Lastly, my opponent proclaims that Patton made bold, daring and reckless charges. This is true on all three accounts, but one should emphasize "reckless." Oftentimes Patton would outrun his colleagues and thence leave his flanks completely exposed. This was dangerous, and had Germany been stronger, could have been disastrous. Might I also note that when he made a glorious charge, it was oftentimes against light opposition (such as his mopping up in Brittany, or the charge around Messina) while Montgomery faced some of the best divisions Germany had to offer in the West.

Actually, Patton's Third Army was perhaps the most misbehaved group of soldiers that he led. While the desertion rates were typically low, there were numerous incidents in which enemy prisoners were summarily shot (especially in the aftermath of the Malmedy massacre). Also, the venereal disease rates and looting rate among his soldiers was quite high. Patton even blatantly requested that one such shooting of prisoners be hushed up, "Could we not just have the officer certify that they were snipers or escaping or something?" (Irving, pg. 98) and http://www.panzerace.net.... Of course Montgomery's soldiers were responsible for various incidences, but he definitely never attempted to cover them up or gave orders that could be interpreted as permission to commit atrocities.

During operations at the Scheldt, Montgomery set up Headquarters in a trailer - it wasn't a fancy, nickel plated trailer like Eisenhower, but a functional modest trailer - he certainly wasn't living in a castle.

I find it noteworthy that Montgomery always wore his beret when he inspected the soldiers. He and Ike both decided that it would be improper to appear as if they were actually doing any fighting, and so they made the soldiers feel as if their work was integral. Did Patton ever actually lead his tanks forward into battle once he gained his Third Star and Fourth star? He may have in Tunisia, but I certainly doubt that from the evidence I have read he led from the front in Normandy and Germany; he did wear his helmet, even if he hadn't been in a tank or stood at the battlefront for a week.

There is so much more that could be said, due to the fact that Montgomery was such a brilliant strategist, and he was also eccentric. I think it fitting to end with the fact that Patton and Jean Gordon both died shortly after the war in Europe ended (Jean committed suicide; she apparently couldn't find a place in civilian life without George), while Montgomery and Eisenhower maintained correspondence about certain facts of the war for over twenty years.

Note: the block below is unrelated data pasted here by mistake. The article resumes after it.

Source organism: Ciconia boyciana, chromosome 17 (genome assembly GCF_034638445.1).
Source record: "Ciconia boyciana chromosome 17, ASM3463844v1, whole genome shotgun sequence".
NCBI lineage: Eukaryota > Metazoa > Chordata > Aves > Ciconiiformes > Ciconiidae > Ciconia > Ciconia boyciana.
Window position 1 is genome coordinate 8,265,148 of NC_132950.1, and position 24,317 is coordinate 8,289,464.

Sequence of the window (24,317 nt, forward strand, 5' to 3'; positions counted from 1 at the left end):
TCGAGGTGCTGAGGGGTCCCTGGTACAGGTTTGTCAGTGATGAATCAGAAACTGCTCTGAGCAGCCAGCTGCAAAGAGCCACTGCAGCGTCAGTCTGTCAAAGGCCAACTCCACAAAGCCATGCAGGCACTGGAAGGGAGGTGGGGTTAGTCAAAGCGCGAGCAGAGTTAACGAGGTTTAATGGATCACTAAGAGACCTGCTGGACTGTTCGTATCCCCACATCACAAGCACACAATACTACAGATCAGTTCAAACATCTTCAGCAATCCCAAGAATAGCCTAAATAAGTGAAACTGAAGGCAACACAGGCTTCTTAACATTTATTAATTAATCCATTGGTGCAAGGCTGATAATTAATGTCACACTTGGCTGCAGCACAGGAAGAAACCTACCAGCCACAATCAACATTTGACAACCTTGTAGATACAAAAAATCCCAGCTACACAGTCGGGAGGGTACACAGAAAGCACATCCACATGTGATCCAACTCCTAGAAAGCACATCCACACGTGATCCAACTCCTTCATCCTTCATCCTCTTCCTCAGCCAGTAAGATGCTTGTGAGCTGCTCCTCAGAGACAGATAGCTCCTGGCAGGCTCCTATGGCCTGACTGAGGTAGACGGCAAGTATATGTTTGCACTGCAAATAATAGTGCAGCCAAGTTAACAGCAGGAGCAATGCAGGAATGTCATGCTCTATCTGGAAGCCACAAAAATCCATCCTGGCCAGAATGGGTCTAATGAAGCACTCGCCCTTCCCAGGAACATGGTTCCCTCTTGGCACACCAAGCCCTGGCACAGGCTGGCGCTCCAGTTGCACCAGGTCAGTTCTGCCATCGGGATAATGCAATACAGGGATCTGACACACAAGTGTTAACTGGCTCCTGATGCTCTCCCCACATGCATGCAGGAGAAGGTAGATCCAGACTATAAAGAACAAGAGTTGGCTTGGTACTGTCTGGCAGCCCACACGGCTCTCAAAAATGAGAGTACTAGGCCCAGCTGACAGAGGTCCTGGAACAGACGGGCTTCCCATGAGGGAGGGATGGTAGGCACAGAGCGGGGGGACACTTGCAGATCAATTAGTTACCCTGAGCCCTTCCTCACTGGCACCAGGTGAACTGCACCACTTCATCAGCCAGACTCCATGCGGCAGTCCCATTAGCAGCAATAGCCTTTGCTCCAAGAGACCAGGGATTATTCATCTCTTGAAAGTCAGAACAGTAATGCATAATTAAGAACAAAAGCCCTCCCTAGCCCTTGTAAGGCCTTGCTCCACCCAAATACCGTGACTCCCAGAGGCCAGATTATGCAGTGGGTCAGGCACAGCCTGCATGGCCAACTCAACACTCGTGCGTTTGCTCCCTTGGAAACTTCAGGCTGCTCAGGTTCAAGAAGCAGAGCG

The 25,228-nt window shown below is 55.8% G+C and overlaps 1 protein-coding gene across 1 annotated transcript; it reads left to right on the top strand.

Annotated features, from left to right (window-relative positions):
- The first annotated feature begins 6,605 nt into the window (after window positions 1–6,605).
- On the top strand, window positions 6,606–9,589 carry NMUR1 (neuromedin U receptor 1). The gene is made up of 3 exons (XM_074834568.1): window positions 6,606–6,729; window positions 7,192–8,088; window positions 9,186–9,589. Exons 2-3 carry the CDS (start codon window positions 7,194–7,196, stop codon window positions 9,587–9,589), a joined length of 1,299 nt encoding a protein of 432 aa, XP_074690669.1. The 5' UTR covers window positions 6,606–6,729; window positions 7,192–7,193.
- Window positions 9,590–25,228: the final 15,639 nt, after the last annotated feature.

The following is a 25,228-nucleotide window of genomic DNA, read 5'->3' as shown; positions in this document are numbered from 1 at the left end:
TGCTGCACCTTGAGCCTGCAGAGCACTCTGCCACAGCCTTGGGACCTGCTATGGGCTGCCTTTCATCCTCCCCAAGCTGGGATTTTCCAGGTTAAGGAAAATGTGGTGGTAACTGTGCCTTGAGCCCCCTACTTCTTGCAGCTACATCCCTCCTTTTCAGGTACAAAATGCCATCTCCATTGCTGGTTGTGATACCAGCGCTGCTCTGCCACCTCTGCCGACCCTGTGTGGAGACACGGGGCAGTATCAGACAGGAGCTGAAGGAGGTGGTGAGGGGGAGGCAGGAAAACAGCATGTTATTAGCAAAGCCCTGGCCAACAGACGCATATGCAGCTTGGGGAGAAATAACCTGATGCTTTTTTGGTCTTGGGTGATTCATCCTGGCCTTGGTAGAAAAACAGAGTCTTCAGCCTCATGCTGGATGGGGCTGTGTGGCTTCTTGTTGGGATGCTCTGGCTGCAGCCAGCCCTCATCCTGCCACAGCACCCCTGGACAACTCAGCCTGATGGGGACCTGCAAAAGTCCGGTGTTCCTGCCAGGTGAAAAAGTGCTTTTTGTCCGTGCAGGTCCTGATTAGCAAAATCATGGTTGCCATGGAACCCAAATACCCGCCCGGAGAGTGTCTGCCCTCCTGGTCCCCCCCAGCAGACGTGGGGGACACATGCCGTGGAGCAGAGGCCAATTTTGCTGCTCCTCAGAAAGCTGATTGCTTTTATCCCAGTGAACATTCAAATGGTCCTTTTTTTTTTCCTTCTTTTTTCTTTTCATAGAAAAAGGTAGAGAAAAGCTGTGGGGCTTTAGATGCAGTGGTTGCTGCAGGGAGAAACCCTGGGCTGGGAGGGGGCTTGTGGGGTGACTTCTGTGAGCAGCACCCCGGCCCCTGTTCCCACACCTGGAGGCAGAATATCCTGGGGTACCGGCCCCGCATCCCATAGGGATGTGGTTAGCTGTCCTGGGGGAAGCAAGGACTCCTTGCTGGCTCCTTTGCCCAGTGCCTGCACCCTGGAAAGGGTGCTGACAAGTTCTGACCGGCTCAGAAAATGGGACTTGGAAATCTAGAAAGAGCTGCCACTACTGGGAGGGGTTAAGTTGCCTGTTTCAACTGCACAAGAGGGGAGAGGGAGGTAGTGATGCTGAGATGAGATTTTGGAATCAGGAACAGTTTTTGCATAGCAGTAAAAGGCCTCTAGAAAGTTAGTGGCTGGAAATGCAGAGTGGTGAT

Thanks for reading, all. Thanks for the wonderful debate, Opinionator. I hope that all of you have at least gained some respect for Montgomery, despite previous sentiments. Good luck in the voting period, Opinionator. Happy New Year!

1st Lord of the Venerability
THE_OPINIONATOR

Pro

THE_OPINIONATOR forfeited this round.
Debate Round No. 3
14 comments have been posted on this debate. Showing 1 through 10 records.
Posted by dinokiller 6 years ago
dinokiller
I think its more of a term that when you forfeit something, you lost all hope onto it.
Posted by THE_OPINIONATOR 6 years ago
THE_OPINIONATOR
forefit=death?? you cannot kill what cannot be found
Posted by dinokiller 6 years ago
dinokiller
More like waiting for the executioner to whack off your head :P
Posted by vardas0antras 6 years ago
vardas0antras
forfeit = death
Posted by THE_OPINIONATOR 6 years ago
THE_OPINIONATOR
I had no other choice but to wave the white flag my internet was down.......BLAST!!!! I could have had this debate in the bag!!!!!!!!
Posted by 1stLordofTheVenerability 6 years ago
1stLordofTheVenerability
It's impossible to proclaim that Patton was better than Monty in any way other than attracting women... or whipping up on the men with profanity. :P
Posted by BlackVoid 6 years ago
BlackVoid
RFD: should be obvious
Posted by dinokiller 6 years ago
dinokiller
Great, he waved the white flag... -.-
Posted by dinokiller 6 years ago
dinokiller
DUUUDEE, dont wave the white flag yet, FIGHT HIM BACK AND PROVE HIM WRONG.
1 votes has been placed for this debate.
Vote Placed by BlackVoid 6 years ago
BlackVoid
1stLordofTheVenerabilityTHE_OPINIONATORTied